FOR the last two years and through a network that amounts to slave trade, hundreds of people from the rural parts of China's Fujian Province have been enticed by promises of quick and easy wealth to enter the United States illegally. The pace has quickened: In 1991, the US Coast Guard intercepted 20 illegal immigrants, another 613 last year, and more than 1,600 since January.
West Coast cities have dominated as ports of entry. But the East Coast, from New Bedford, Mass., to Jacksonville, Fla., has seen activity as well. The most recent incident involved the grounding June 6 of a freighter off the borough of Queens in New York. The vessel's human cargo of some 300 Chinese apparently was bound for Massachusetts. Eight died trying to swim ashore. The captain and 11 crew members have been charged with conspiracy to commit alien-smuggling.
People who make the trip endure foul shipboard conditions. Most are forced to work off the price of transit - as high as $30,000 - by working long hours under highly exploitative conditions. Some have been kidnapped or beaten by members of the criminal organizations that brought them after the newcomers failed to make payments. Others are forced to work as gang enforcers or drug runners. Many say they regret their decision to leave China but add that criminal elements back home would kill them if they re turned without repaying the fees.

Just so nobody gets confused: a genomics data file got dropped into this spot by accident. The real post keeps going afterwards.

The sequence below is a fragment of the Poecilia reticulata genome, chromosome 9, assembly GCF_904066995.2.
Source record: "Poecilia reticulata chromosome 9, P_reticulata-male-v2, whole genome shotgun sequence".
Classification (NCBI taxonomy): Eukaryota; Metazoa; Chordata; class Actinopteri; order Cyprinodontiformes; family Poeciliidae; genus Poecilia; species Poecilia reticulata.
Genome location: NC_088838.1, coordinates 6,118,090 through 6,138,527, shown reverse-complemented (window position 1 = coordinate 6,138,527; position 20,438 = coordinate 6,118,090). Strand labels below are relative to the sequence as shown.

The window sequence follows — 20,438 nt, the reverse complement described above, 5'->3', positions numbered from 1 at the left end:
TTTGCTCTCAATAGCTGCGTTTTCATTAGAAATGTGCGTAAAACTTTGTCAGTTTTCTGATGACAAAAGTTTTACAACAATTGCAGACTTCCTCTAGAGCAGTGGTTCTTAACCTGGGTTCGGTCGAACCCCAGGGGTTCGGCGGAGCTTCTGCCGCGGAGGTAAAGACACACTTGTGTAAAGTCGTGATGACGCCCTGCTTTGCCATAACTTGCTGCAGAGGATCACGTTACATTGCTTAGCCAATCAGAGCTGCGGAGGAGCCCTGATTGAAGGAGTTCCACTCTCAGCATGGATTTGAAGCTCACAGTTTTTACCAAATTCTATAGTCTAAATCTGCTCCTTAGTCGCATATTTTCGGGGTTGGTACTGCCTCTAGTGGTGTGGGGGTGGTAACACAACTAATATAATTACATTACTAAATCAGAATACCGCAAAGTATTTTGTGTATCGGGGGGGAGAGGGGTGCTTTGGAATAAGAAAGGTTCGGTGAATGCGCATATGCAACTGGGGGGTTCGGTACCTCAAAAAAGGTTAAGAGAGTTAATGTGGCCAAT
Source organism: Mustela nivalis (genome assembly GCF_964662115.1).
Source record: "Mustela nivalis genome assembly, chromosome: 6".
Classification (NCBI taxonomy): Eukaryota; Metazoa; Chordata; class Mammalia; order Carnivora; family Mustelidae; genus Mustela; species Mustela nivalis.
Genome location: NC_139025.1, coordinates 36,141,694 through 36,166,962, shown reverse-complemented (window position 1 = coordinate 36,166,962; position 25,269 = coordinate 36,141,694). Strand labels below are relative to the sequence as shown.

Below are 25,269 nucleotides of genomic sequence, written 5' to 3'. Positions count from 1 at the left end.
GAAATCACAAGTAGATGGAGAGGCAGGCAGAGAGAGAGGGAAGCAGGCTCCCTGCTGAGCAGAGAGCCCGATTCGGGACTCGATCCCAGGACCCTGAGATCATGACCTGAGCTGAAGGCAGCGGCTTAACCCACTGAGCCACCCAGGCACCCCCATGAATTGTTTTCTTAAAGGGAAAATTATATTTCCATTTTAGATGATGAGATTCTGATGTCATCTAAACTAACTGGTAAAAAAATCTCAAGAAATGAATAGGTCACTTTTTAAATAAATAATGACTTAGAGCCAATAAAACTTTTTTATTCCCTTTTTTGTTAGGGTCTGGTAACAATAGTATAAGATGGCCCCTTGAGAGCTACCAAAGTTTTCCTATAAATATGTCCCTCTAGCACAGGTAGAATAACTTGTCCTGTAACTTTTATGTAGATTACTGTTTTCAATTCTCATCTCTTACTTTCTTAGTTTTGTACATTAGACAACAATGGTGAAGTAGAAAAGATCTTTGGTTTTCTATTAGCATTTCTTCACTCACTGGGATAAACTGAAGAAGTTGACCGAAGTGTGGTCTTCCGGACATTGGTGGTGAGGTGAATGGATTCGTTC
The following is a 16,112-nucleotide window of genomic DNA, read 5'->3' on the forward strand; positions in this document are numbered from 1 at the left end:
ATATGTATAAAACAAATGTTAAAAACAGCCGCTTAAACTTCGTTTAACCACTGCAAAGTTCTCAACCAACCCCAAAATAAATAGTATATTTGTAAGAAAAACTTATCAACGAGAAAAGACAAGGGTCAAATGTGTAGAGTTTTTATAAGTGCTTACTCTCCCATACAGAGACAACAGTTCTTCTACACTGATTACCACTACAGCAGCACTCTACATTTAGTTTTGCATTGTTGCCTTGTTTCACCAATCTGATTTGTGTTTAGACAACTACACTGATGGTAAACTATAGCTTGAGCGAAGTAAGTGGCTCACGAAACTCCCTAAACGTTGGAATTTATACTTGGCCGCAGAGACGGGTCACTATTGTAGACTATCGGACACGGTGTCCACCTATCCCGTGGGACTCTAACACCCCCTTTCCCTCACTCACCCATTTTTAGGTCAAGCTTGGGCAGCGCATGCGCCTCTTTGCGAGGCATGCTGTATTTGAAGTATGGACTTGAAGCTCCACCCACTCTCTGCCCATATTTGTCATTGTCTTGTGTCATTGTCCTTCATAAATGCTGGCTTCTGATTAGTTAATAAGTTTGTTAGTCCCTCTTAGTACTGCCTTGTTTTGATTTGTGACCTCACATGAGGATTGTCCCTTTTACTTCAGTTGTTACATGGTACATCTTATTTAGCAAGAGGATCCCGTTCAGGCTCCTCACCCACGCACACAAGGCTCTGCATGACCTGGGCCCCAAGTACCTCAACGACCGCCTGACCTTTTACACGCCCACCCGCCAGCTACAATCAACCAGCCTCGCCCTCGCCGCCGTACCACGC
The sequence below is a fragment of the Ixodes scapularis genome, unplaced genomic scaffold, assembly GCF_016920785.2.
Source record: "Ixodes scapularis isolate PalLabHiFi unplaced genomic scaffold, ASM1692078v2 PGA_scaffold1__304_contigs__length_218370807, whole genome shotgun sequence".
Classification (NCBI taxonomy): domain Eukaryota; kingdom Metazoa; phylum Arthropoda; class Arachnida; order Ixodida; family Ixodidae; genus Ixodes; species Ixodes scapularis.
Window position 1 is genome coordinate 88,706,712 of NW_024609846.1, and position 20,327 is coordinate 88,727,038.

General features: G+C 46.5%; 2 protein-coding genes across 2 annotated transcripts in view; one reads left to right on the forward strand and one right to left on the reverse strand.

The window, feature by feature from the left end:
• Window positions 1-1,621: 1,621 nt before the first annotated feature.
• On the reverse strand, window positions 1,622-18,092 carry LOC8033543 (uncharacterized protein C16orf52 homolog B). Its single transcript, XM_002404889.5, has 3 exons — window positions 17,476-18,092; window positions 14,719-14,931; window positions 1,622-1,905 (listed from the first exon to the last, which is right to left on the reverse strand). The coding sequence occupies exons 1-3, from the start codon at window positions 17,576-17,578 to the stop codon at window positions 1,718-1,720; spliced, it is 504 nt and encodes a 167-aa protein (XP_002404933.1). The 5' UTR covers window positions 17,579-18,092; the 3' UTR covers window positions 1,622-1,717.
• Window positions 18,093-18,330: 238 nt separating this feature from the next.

The smuggling is well organized, criminally based, involves billions of dollars, and exploits well-meant openings in US immigration laws that made it easier for Chinese dissidents to enter the US after the Tiananmen Square massacre in 1989. Also, Washington correctly identified China's forced-sterilization program for population control as a human rights violation, thus as grounds for asylum in the US.
The would-be immigrants deserve more compassion than censure. Despite sometimes justified doubts about their asylum requests, these people are entitled to and should receive the due-process rights offered under US immigration laws..
The Immigration and Naturalization Service, which handles the cases, also needs help: It has 260,000 asylum applications pending; it can process only 20,000 to 30,000 a year. Congress must match liberalized asylum provisions with the increased resources to handle them.